Join a docent from the Fine Arts Museums of San Francisco who will share how the art of Ed Ruscha shapes the mythology of the American West.
In 1956, at the age of 18, Ed Ruscha left his home in Oklahoma and drove a 1950 Ford sedan to Los Angeles, where he had been accepted to Chouinard Art Institute.
His trip roughly followed the fabled Route 66 through the Southwest, which featured many of the sights—auto repair shops, billboards, and long stretches of roadway punctuated by telephone poles—that would provide him with artistic subjects for decades to come.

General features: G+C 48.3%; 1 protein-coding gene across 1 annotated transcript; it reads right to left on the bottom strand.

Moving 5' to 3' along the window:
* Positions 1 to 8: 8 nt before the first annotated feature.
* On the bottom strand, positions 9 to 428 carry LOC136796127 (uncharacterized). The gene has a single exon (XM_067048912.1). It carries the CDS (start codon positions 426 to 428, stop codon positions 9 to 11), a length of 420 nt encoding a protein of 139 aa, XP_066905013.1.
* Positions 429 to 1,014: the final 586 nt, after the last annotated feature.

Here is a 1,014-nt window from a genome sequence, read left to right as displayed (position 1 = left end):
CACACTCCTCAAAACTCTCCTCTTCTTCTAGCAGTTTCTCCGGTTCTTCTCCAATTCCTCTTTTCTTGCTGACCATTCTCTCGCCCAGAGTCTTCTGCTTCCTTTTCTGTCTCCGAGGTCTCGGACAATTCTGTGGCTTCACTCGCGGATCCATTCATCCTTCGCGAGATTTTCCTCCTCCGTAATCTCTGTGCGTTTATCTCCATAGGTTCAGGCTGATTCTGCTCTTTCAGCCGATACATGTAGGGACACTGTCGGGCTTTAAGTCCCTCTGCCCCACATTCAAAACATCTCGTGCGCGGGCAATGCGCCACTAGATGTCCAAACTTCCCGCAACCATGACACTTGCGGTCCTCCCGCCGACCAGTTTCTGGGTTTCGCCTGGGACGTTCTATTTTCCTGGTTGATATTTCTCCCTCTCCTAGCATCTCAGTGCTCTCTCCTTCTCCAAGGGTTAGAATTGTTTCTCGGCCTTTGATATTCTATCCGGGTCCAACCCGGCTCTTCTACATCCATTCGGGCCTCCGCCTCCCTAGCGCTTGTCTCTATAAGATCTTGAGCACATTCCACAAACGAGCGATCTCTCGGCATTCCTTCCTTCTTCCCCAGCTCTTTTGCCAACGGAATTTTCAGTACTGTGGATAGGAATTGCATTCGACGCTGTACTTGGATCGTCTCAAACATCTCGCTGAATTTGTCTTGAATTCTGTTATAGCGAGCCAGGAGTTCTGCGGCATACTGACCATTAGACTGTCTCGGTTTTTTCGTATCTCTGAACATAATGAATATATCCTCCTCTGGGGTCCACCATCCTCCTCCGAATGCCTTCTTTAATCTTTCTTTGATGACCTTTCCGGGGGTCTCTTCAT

The exhibit reveals Ruscha’s fascination with the evolving landscape and iconic character of the “Great American West” in symbolic, evocative, and ironic renditions.
These include works that depict gasoline stations, long an important element of Ruscha’s work, as well as others that comment on Los Angeles and the film industry, such as his famous “Technicolor” images of the Hollywood sign.
The exhibition also includes works in which a word or phrase is the sole subject, often depicted in a variety of forms that simulate poured liquids, cut ribbons, or spray paint.
Ruscha continues to work steadily at the age of 77, and this exhibition includes prints made as recently as 2015.